A Kyoto-based medical startup said Monday it has developed what it believes to be the world’s first method for mass-producing blood platelets from induced pluripotent stem cells, better known as iPS cells, opening new possibilities for controlling bleeding after accidents or surgeries.

Platelets are used to minimize bleeding and are made from donated blood.

Megakaryon Corp. teamed up with a group of 15 other Japanese companies for the iPS cell project, including the Otsuka Pharmaceutical group and Sysmex Corp., to develop a cheaper method to mass produce platelets.

Genjiro Miwa, CEO and founder of Megakaryon, said the consortium plans to get approval to sell and distribute the product in Japan and the United States by 2020 and hopes to expand its use in other nations. Clinical trials in Japan and the U.S. are expected to begin next year.

Shinya Yamanaka of Kyoto University received the Nobel Prize in Physiology or Medicine in 2012 for creating iPS cells, which can develop into any type of cell in the body. These cells hold great promise in the field of regenerative medicine and drug development.

Speaking to The Japan Times, Miwa said that around 800,000 platelet transfusions take place annually in Japan, generating a market worth around ¥73 billion. He said the market is around three times that size in the U.S. Once the new technology gets the green light, the consortium hopes to produce iPS-derived platelets to meet roughly 10 percent of that annual requirement, Miwa said.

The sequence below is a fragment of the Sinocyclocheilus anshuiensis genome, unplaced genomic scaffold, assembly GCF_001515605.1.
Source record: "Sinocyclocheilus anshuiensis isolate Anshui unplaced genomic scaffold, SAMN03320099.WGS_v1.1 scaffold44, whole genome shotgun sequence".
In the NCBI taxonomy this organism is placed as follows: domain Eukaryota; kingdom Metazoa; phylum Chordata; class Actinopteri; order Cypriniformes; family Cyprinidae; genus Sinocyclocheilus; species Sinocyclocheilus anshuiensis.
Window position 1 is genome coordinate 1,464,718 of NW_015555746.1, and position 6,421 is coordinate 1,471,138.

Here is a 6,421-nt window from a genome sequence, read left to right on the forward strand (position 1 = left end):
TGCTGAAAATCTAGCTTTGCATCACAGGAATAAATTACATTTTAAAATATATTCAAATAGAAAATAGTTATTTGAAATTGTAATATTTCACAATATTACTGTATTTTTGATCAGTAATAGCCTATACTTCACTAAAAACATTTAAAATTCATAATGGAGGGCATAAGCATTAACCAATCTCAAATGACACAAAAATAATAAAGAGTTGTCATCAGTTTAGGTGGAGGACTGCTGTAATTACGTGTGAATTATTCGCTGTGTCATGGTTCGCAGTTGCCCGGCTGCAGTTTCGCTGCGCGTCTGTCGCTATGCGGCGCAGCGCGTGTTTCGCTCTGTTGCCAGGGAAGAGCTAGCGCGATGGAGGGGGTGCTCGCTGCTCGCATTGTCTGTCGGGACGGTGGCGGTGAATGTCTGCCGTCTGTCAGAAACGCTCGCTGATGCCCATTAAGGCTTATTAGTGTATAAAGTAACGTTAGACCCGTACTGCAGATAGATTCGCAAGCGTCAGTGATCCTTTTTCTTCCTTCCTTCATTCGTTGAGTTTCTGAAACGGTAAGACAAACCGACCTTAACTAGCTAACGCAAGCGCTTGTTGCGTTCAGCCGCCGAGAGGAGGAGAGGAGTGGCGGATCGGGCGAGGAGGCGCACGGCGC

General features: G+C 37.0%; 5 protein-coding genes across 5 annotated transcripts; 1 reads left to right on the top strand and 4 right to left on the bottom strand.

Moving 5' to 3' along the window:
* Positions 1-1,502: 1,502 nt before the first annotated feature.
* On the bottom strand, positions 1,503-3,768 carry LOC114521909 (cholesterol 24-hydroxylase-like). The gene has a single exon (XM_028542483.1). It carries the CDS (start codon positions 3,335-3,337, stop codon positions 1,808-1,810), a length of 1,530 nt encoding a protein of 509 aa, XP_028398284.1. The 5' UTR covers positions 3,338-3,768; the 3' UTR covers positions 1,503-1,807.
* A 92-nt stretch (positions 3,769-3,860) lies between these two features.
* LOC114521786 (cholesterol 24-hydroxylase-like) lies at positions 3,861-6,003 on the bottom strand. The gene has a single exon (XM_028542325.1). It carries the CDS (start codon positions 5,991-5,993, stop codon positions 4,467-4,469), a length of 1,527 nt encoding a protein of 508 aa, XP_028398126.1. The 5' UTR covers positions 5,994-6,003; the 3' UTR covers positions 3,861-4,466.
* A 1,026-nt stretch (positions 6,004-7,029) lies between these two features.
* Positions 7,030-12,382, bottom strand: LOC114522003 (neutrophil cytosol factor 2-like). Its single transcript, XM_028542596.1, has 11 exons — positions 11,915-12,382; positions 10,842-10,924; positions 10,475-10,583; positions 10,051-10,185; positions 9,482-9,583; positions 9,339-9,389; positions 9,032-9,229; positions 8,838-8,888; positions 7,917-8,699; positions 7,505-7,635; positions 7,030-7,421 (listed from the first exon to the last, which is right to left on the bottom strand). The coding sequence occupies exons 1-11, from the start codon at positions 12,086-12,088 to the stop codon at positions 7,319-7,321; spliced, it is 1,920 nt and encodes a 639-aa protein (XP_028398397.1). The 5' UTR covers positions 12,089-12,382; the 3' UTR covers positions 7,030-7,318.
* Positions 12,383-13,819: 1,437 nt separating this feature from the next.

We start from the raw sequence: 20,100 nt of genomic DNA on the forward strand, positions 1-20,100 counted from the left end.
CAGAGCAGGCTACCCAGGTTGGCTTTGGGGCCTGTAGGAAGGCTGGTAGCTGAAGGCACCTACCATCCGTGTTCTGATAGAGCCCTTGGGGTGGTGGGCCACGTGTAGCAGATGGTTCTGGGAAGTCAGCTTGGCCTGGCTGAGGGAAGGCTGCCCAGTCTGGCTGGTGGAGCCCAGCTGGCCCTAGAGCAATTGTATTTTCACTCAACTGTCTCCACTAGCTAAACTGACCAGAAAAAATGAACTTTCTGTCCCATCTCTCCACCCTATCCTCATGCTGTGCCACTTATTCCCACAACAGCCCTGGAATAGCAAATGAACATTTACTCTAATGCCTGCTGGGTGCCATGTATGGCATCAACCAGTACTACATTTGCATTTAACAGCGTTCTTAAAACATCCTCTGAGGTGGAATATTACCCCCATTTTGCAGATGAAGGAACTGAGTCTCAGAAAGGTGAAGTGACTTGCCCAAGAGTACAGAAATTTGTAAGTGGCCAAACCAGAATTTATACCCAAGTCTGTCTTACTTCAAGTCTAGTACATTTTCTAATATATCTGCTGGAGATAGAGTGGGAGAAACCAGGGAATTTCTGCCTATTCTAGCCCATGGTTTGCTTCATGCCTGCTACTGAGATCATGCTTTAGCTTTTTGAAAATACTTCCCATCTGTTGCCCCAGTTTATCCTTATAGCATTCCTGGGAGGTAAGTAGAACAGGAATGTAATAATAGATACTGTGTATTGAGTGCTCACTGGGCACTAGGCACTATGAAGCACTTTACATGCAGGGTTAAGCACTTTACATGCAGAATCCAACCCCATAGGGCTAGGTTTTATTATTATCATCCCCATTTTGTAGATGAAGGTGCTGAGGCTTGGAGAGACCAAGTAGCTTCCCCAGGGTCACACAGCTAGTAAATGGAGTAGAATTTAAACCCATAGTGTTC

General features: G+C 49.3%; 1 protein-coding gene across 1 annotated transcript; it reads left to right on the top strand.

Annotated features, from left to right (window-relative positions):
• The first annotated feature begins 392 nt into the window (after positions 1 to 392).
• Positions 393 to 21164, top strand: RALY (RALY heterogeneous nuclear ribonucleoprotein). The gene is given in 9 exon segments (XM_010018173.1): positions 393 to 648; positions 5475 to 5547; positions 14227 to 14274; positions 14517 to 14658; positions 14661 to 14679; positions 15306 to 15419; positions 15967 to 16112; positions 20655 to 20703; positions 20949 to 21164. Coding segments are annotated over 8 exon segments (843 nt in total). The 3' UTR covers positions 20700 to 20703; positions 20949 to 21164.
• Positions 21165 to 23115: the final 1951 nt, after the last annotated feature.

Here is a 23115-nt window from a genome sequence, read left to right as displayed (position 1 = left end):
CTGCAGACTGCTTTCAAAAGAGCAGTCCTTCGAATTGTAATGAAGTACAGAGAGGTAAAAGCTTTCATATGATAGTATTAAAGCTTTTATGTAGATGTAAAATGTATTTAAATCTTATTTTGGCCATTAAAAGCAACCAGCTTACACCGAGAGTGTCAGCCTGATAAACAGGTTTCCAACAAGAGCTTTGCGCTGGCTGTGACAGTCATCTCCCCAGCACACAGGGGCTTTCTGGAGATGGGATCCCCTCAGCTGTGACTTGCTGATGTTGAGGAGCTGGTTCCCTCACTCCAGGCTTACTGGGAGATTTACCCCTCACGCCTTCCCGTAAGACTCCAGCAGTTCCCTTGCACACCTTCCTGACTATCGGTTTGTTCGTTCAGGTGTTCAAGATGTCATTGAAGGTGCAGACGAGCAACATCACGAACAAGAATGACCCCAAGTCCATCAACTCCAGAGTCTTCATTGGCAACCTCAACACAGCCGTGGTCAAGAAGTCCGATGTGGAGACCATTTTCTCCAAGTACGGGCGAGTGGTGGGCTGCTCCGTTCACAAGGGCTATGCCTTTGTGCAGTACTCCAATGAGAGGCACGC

The company said Japan’s aging population and low birth rate have raised concerns about the long-term supply of platelets provided through donations alone.

“Our aim is to fill the expected shortage of platelets,” Miwa said.

Platelets play an important role in the blood-clotting process. While donated platelets have a shelf life of only four days, Megakaryon says those made from iPS cells can be stored for two weeks. It says the technology will also lead to cheaper production of platelets.

The new technology is based on techniques developed by Professor Hiromitsu Nakauchi of the University of Tokyo, and Professor Koji Eto of Kyoto University.

Megakaryon, founded in 2011, obtained the exclusive rights to use the patents on the technologies and has been conducting research to enable mass production of platelets.

Miwa said his company is already capable of producing enough platelets to help several patients each week, but that he hopes to boost output by a factor of 1,000 through partnerships with major pharmaceutical firms and other companies.

Other members of the consortium include Satake Chemical Equipment Manufacturing, Nissan Chemical Industries, Kawasumi Laboratories and Kyoto Seisakusho.

Last week, Kyoto University said its researchers are set to begin the world’s first clinical trial of a drug to treat a rare bone disease called fibrodysplasia ossificans progressiva (FOP) — a disorder in which muscle tissue is gradually replaced by bone, inhibiting body movement. The drug’s effectiveness was confirmed in conjunction with the use of iPS cells.

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